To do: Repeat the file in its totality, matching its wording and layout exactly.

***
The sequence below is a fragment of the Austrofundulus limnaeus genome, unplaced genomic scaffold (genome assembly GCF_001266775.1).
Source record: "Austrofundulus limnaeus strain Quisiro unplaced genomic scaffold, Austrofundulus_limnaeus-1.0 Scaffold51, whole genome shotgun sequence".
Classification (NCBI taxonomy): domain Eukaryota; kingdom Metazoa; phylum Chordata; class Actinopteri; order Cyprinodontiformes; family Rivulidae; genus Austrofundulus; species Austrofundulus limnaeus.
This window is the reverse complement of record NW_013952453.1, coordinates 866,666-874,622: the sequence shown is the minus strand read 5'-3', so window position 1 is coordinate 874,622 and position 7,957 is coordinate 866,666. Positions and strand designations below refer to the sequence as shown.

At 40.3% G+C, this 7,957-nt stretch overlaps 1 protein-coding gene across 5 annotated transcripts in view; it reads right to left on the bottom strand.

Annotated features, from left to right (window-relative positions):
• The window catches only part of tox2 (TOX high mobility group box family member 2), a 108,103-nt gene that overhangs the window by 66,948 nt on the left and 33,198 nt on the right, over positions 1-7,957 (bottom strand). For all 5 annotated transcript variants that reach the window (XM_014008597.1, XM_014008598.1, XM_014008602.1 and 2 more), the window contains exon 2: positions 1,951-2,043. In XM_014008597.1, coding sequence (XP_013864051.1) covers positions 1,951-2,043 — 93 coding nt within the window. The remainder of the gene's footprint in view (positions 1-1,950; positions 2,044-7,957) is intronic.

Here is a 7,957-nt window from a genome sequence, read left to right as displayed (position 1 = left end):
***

The sequence below is a fragment of the Austrofundulus limnaeus genome, unplaced genomic scaffold (genome assembly GCF_001266775.1).
Source record: "Austrofundulus limnaeus strain Quisiro unplaced genomic scaffold, Austrofundulus_limnaeus-1.0 Scaffold51, whole genome shotgun sequence".
Classification (NCBI taxonomy): domain Eukaryota; kingdom Metazoa; phylum Chordata; class Actinopteri; order Cyprinodontiformes; family Rivulidae; genus Austrofundulus; species Austrofundulus limnaeus.
This window is the reverse complement of record NW_013952453.1, coordinates 866,666-874,622: the sequence shown is the minus strand read 5'-3', so window position 1 is coordinate 874,622 and position 7,957 is coordinate 866,666. Positions and strand designations below refer to the sequence as shown.

At 40.3% G+C, this 7,957-nt stretch overlaps 1 protein-coding gene across 5 annotated transcripts in view; it reads right to left on the bottom strand.

Annotated features, from left to right (window-relative positions):
• The window catches only part of tox2 (TOX high mobility group box family member 2), a 108,103-nt gene that overhangs the window by 66,948 nt on the left and 33,198 nt on the right, over positions 1-7,957 (bottom strand). For all 5 annotated transcript variants that reach the window (XM_014008597.1, XM_014008598.1, XM_014008602.1 and 2 more), the window contains exon 2: positions 1,951-2,043. In XM_014008597.1, coding sequence (XP_013864051.1) covers positions 1,951-2,043 — 93 coding nt within the window. The remainder of the gene's footprint in view (positions 1-1,950; positions 2,044-7,957) is intronic.

Here is a 7,957-nt window from a genome sequence, read left to right as displayed (position 1 = left end):